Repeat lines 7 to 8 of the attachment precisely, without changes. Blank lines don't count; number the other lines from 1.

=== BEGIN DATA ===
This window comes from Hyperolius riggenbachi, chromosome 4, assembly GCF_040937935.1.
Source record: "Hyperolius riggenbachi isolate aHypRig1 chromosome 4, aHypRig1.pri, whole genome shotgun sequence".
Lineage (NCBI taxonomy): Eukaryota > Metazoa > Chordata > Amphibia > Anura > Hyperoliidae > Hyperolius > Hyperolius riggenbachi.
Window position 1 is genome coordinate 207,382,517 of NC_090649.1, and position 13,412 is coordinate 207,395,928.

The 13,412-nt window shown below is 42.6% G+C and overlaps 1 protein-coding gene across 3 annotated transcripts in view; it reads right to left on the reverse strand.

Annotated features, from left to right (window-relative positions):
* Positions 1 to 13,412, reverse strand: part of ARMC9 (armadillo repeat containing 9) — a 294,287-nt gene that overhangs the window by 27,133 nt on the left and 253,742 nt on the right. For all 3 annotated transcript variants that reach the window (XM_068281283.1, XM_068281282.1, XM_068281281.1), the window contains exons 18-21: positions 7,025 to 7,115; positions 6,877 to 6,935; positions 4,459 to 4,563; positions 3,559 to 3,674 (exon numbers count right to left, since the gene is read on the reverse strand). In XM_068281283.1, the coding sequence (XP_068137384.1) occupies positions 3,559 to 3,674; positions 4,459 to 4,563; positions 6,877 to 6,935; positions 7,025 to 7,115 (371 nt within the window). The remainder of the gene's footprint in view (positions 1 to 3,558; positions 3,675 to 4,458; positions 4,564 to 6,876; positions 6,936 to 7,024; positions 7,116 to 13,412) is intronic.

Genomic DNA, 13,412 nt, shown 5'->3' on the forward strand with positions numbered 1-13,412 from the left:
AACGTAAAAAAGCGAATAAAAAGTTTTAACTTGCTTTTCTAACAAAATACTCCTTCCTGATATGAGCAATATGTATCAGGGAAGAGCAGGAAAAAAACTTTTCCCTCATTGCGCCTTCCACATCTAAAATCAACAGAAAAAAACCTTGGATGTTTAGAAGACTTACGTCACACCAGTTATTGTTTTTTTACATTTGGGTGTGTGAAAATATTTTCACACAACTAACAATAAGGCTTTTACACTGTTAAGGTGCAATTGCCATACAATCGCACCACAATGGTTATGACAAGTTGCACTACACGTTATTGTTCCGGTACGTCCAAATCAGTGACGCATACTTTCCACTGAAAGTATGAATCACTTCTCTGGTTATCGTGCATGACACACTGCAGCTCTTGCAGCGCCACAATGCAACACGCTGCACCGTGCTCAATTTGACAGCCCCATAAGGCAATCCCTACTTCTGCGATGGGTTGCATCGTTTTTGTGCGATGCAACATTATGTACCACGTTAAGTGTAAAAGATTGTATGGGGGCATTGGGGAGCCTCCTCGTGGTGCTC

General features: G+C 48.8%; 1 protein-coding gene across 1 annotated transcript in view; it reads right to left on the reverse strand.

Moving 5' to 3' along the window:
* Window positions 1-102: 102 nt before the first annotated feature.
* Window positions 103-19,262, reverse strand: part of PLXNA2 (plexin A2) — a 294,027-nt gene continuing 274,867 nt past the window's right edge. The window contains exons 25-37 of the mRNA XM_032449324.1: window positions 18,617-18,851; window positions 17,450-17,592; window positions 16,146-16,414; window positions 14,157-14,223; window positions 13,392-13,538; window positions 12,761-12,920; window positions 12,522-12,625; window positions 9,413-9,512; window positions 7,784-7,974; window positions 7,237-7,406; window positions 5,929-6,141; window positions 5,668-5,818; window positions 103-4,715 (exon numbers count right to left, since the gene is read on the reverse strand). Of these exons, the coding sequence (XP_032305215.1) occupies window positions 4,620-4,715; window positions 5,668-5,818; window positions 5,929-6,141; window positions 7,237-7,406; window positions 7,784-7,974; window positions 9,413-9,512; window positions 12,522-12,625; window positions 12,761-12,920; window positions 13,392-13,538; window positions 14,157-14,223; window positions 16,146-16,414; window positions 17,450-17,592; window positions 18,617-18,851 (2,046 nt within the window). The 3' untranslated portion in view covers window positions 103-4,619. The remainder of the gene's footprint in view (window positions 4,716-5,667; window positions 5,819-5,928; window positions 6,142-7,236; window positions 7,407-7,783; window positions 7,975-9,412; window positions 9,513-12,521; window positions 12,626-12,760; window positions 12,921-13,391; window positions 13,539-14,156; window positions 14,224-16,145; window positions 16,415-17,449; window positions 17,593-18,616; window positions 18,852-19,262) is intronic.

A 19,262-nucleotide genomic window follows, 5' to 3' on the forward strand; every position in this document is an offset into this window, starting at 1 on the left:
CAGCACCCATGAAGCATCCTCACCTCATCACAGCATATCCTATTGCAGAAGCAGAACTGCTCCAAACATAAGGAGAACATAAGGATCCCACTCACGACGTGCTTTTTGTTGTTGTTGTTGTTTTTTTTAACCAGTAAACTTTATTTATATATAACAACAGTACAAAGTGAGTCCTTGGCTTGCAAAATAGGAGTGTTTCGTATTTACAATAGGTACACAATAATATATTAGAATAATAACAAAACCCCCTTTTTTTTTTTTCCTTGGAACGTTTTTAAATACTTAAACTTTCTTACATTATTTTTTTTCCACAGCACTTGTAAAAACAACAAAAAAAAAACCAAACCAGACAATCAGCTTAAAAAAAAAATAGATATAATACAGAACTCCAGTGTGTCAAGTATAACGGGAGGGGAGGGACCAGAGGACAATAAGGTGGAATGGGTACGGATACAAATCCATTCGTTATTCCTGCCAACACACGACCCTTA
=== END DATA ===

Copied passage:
* Positions 1 to 13,412, reverse strand: part of ARMC9 (armadillo repeat containing 9) — a 294,287-nt gene that overhangs the window by 27,133 nt on the left and 253,742 nt on the right. For all 3 annotated transcript variants that reach the window (XM_068281283.1, XM_068281282.1, XM_068281281.1), the window contains exons 18-21: positions 7,025 to 7,115; positions 6,877 to 6,935; positions 4,459 to 4,563; positions 3,559 to 3,674 (exon numbers count right to left, since the gene is read on the reverse strand). In XM_068281283.1, the coding sequence (XP_068137384.1) occupies positions 3,559 to 3,674; positions 4,459 to 4,563; positions 6,877 to 6,935; positions 7,025 to 7,115 (371 nt within the window). The remainder of the gene's footprint in view (positions 1 to 3,558; positions 3,675 to 4,458; positions 4,564 to 6,876; positions 6,936 to 7,024; positions 7,116 to 13,412) is intronic.

Genomic DNA, 13,412 nt, shown 5'->3' on the forward strand with positions numbered 1-13,412 from the left: